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Is there sufficient evidence in sources D to J to explain why the Troubles broke out in Northern Ireland in 1969?

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Introduction

Is there sufficient evidence in sources D to J to explain why the Troubles broke out in Northern Ireland in 1969? By 1968 Protestants Unionists were controlling the government in Northern Ireland. They managed to stay in control due to the gerrymandering of the election boundaries. This meant that the Catholics were being treated unfairly- they were often left with the poorest housing and jobs. Catholics began to hold peaceful civil rights marches because they were unhappy about the slow pace of the reform which had been promised by the new Unionist government. During these protests violence broke out between the Catholics and the Protestants and in 1969 the British government sent in troops to restore order. The next few years became known as the Troubles as a result of the constant violence and conflict of which Bloody Sunday, 30th January 1972 was a major and tragic event. Source D is written by a Catholic woman describing her schooldays. The source was produced in 1969, at the beginning of the Troubles where emotions and tensions were likely to be very high between the Nationalists and the Unionists. This particular source very much emphasises strong Irish pride and Catholicism and therefore is likely to have bias. The writer talks about her Vice Principal, an educator who therefore could easily influence children with her opinions about the English/Protestants, teaching them also to have prejudices. ...read more.

Middle

The source is mocking the Catholics and therefore does have bias which could question its reliability. However, the bias of the source helps to identify why there was any conflict between the Catholics and the Protestants in the first place. The fact that it is a cartoon also questions its value as a reliable source and because it has very little explanation, there is not enough detail to give sufficient evidence to why the Troubles broke out. Source F is a map of Derry in 1966, when the Protestants Unionists ruled Northern Ireland. The government treated the Catholics unfairly, giving them the poorest housing and jobs, creating the Protestant armed police forced (B Specials) who were prejudiced against Catholics, and then gerrymandering the electoral boundaries to make sure they remained in control. In 1966 the majority of the population in Derry was Catholic and as the source shows, by moving the boundaries Catholic votes were split up (North Ward, Waterside Ward) resulting in the Protestants being the majority in each area. In 1966 eight Nationalists and twelve Unionists were elected, therefore keeping the Protestants in power. F is an entirely factual source (unlike D and E) making it more reliable/valuable. It suggests that gerrymandering and the fact that the Protestants remained in power brought about the Troubles because the Catholics felt they were being treated unfairly. ...read more.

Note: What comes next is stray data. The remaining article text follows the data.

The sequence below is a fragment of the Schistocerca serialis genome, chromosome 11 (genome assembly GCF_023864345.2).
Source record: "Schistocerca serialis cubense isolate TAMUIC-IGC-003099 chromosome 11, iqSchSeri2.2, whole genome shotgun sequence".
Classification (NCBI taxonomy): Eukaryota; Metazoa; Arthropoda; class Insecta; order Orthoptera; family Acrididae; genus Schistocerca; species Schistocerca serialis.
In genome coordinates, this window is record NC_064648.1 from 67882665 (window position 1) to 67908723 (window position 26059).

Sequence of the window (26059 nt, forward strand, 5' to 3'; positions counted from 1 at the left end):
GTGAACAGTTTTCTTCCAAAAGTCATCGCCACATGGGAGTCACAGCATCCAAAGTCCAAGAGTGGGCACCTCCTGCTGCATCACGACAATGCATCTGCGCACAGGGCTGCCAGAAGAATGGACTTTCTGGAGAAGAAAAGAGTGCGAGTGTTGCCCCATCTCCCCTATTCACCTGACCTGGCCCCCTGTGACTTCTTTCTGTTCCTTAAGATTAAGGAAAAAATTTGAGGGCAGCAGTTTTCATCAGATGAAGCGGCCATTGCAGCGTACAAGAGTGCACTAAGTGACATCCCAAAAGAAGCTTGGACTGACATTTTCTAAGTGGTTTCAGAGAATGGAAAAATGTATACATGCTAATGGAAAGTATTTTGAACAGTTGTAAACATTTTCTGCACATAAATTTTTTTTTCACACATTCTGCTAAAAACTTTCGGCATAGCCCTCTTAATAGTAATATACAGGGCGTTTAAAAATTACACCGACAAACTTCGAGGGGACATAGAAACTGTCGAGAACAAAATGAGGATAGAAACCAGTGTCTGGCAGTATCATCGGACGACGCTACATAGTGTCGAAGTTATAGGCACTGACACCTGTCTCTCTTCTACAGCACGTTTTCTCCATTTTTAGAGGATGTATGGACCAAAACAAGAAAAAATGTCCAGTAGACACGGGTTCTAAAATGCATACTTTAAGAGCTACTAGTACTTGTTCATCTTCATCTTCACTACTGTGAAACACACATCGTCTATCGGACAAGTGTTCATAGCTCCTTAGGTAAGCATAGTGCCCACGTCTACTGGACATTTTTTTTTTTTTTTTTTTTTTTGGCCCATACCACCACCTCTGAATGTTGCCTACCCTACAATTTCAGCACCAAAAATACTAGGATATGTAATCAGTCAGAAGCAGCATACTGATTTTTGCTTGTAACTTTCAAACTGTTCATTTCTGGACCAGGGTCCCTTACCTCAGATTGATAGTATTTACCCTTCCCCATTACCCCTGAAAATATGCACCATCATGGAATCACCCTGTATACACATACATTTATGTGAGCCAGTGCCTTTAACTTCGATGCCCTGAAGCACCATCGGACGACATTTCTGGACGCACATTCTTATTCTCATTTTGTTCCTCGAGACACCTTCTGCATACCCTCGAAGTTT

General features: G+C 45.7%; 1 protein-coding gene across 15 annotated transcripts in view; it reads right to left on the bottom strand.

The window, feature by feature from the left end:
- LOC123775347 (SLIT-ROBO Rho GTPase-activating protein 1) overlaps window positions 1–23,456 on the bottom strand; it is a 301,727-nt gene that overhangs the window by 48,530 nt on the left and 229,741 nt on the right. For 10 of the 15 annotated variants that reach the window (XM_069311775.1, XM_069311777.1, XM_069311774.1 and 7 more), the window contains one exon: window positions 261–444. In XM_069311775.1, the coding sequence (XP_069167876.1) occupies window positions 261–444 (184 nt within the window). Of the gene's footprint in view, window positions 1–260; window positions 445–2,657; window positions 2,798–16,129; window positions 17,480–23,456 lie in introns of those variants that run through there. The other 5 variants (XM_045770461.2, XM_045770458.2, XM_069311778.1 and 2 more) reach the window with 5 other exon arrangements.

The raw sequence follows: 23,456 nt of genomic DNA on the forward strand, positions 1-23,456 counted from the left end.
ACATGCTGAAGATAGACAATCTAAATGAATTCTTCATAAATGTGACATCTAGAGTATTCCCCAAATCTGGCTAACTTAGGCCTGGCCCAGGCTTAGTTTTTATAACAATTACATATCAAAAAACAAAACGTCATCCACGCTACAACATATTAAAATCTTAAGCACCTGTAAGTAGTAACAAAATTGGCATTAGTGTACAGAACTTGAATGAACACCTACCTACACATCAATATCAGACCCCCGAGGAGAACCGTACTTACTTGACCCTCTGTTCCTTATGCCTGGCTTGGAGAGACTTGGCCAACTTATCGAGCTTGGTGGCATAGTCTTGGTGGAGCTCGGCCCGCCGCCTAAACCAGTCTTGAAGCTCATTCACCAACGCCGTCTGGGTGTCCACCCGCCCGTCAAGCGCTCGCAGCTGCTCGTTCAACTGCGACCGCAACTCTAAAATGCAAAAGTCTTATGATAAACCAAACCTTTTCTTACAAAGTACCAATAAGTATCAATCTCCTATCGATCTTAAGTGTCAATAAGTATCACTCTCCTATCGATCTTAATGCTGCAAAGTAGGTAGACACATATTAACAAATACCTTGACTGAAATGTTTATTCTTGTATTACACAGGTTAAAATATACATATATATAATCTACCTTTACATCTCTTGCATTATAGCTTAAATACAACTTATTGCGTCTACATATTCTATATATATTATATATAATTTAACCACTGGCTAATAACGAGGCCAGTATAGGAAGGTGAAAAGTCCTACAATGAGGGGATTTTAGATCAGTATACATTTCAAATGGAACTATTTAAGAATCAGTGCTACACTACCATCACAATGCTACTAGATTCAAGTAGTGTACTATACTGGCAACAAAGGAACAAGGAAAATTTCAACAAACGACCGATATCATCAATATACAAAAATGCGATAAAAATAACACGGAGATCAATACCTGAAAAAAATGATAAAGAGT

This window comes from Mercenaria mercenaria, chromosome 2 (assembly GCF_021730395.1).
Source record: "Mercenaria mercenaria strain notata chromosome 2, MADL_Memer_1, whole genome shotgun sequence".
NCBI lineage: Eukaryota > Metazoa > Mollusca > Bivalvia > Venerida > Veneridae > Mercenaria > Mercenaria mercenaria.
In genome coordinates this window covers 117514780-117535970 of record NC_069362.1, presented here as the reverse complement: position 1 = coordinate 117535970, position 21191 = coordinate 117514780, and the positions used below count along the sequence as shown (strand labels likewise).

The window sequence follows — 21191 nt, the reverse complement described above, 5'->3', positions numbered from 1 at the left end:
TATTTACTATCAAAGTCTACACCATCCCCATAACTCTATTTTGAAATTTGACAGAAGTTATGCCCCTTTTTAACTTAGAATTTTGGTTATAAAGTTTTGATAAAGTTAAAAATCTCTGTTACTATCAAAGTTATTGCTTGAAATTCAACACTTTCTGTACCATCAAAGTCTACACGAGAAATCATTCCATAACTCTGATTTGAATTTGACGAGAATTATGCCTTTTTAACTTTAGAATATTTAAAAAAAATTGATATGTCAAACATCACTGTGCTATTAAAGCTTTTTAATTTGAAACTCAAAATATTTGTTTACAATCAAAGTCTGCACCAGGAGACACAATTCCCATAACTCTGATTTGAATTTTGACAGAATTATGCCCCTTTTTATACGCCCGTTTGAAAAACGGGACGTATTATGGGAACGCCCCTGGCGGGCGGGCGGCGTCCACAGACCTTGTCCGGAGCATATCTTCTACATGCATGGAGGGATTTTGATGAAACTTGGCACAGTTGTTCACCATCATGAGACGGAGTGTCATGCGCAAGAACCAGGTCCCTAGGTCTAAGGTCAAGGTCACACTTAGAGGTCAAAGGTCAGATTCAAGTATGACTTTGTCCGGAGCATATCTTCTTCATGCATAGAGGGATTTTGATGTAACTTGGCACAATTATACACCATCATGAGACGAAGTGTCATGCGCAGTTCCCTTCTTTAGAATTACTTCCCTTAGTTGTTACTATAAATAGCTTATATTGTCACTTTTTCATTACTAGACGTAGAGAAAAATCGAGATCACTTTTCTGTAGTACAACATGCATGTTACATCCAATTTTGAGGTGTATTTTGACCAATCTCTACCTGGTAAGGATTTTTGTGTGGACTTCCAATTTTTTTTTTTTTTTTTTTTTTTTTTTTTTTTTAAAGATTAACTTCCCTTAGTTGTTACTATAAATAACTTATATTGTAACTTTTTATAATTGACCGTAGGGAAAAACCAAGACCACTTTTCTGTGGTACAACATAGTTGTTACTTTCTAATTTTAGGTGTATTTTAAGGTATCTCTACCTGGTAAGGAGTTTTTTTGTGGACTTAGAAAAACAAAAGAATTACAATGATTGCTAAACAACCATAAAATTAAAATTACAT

Conclusion

However the source has no explanation for why Loyalists ambushed the Republicans at this particular march, therefore the source does not have sufficient evidence. Finally, the last source (J) is from the film, 'Bloody Sunday' which was produced in 1972 (in the midst of the troubles, therefore should be quite accurate and relevant). The film explains why the Troubles began in much detail- it shows that civil rights marches (in Belfast and Derry) were held because the Catholics were being treated unfairly and also shows how they ended in violence when Protestants would attack them. Although this films claims 'it is based entirely of British Government documents, interviews, eyewitness reports and court transcripts', there are other films made of the Troubles in Ireland which contradict. This film only looks at the conflict through the view of one Catholic family and therefore doesn't show the entirety of why the Troubles started. After thorough study of the sources it can be concluded that although they give some evidence to why the Troubles began in 1969, they are all insufficient in giving a full account. The majority of the sources are short and therefore lack detail and explanation into why the Troubles did start. Many of the sources (e.g. G) have some form of bias, which could question their reliability and value. However, together all of the sources do provide some basis for why the Troubles started, combining the history of the religious divide with the newer prejudices between the two groups. ...read more.

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